Federal fisheries, which operate with paid observers under federal contracts, could be affected: they were in 2019when the federal government shut down for 35 days amid a dispute over the national budget.

Major development projects, including Ambler Road in northwest Alaska, and oil and gas work on the North Slope, could be affected as federal workers and contracts are put on hold, affecting the permits needed to build them.

The scope of the problem is unclear because this situation is different from previous government shutdowns.

In those cases, the problem was caused by Congress’s failure to allocate money. This time, it’s because there won’t be any money to allocate: the federal government couldn’t borrow more money to spend.

That means switching to what is effectively a cash and carry system. The federal government could only spend what it has available. That means an instant cut of up to a quarter of the federal budget, at least temporarily.

“It’s hard to say what the full impact would be on the states, since a default related to not raising the debt limit would be unprecedented,” said Brian Sigritz, director of state fiscal studies for the National Association of State Budget Officials in Washington, DC.

“State governments have dealt with disruptions from a federal government shutdown in the past, but this type of situation would be more unpredictable. During a shutdown, the effects on federal funds for states vary by grant program depending on whether the program’s spending authority is mandatory or discretionary, the timing of program allocations, and other variables in the federal budget process. “, said.

The state treasury department is evaluating the situation, said Aimee Bushnell, special assistant to Department of Revenue Commissioner Adam Crum. The focus has been on the immediate effects, even within the next few months, and “it has been determined that the state of Alaska has sufficient cash on hand to fund state government functions in the near term, in the event of a federal default.” “, she said. .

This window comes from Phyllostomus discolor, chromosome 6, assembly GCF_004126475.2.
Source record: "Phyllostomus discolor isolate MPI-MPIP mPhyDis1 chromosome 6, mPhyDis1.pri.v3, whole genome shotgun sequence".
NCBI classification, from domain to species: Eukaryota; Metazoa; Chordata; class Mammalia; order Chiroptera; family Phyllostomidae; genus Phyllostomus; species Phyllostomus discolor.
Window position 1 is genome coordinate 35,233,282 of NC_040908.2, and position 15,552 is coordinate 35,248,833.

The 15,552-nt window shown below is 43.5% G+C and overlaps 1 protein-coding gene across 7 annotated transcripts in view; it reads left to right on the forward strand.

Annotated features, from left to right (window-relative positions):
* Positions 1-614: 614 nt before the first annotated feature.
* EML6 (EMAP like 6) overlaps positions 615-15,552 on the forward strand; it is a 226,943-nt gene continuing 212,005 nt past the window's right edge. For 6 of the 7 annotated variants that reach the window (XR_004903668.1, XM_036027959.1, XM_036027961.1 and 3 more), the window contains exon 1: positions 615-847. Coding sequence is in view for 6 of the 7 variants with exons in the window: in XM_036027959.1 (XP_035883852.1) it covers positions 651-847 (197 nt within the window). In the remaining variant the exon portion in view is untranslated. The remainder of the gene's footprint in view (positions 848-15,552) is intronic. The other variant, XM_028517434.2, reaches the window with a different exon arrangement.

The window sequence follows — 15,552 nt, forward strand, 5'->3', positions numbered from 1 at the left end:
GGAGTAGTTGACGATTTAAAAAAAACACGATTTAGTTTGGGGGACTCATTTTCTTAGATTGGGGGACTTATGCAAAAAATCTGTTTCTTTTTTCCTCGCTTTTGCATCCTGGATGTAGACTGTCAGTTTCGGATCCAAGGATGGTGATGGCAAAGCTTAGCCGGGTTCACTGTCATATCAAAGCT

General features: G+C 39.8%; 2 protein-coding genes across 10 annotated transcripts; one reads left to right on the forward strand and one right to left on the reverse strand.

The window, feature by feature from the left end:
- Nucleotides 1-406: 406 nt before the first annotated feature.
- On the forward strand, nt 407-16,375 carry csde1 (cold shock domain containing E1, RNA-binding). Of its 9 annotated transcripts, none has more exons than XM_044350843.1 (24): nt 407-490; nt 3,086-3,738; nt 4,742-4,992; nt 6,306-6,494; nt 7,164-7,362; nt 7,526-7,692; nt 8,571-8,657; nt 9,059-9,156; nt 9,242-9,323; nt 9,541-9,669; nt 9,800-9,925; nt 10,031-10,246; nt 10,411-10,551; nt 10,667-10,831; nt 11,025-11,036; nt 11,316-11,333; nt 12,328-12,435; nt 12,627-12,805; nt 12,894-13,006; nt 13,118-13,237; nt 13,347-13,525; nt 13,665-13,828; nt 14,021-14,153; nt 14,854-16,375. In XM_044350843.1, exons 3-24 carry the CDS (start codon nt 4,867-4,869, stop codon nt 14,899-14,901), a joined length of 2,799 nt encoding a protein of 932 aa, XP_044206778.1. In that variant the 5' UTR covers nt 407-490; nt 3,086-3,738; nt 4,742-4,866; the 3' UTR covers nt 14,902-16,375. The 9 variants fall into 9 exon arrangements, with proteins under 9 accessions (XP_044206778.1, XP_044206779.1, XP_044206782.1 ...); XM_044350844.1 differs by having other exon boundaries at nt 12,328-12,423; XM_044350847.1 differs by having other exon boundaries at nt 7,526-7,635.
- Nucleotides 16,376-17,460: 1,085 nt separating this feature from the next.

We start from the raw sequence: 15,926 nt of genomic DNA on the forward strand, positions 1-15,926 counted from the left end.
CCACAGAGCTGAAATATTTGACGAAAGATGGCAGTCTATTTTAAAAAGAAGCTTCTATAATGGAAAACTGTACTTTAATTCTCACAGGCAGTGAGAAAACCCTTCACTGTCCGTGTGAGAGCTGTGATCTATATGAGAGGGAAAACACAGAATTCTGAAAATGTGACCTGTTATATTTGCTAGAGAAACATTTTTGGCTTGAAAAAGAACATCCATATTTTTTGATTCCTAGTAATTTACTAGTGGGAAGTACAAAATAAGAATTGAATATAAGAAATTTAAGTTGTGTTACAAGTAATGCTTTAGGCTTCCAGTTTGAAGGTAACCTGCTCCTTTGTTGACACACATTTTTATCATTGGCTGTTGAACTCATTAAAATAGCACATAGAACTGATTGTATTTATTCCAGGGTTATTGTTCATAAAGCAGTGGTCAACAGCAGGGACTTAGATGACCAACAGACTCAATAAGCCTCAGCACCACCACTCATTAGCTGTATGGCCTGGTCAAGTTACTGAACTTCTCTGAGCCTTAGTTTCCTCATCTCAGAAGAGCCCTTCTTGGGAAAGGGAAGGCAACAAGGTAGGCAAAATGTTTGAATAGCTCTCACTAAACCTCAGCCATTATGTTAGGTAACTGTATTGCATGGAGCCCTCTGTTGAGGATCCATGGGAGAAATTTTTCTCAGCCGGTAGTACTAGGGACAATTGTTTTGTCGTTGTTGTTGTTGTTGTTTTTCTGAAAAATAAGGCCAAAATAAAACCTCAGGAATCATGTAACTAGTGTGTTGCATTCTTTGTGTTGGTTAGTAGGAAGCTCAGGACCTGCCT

The most dire results could be the ripple effects of a national default. US bonds, sold to finance the national debt, are the cornerstone of the world economy, and if they fail, a run on the market can ensue.

in October 2015a Treasury Department official told Congress that “failing to increase the debt limit would have catastrophic economic consequences.”

This month in Maryland, State Comptroller Brooke Lierman warned this month that “even a short-term breach of the debt ceiling could trigger a recession, while a long-term default would imply a Great Recession-like scenario, with unemployment rates potentially doubling and long-term damage to our economy.”

Moody’s analysis My dear that in Alaska, the state unemployment rate, which is currently 3.9%, could hit 7% if the default is prolonged.

At Alaska Permanent Fund Corp., managers are watching the situation closely, said Paulyn Swanson, the corporation’s director of communications.

An annual transfer from the Permanent Fund represents more than half of the general purpose revenue used to pay for state services. Problems in the financial markets could affect the corporation’s ability to pay for services beyond 2024.

“The impacts of not extending the debt ceiling are likely to be significant in most financial markets (and consequently the APFC portfolio),” Swanson said by email.

“The worst case scenario for APFC assets is a massive fiscal tightening (less government spending that pushes the economy close to or into recession),” said Marcus Frampton, chief investment officer at Permanent Fund Corp., per email. “If there is literally no debt deal, the federal government will be forced to run a balanced budget right away; this would almost certainly push into recession. If significant budget concessions/cuts are extracted, it will have a similar but smaller effect. Given these risks, we are positioned conservatively (underweight stocks) and managing liquidity in the form of cash and gold.”

As of Wednesday afternoon, negotiations to resolve the impending crisis were underway in Washington, D.C.

If all goes well and Congress reaches a deal before X-Day, the immediate problem would be resolved, but analysts at Fitch Ratings warned last month that the reprieve will be temporary.

Nothing short of a change in US policy would prevent the same kind of confrontation from happening again.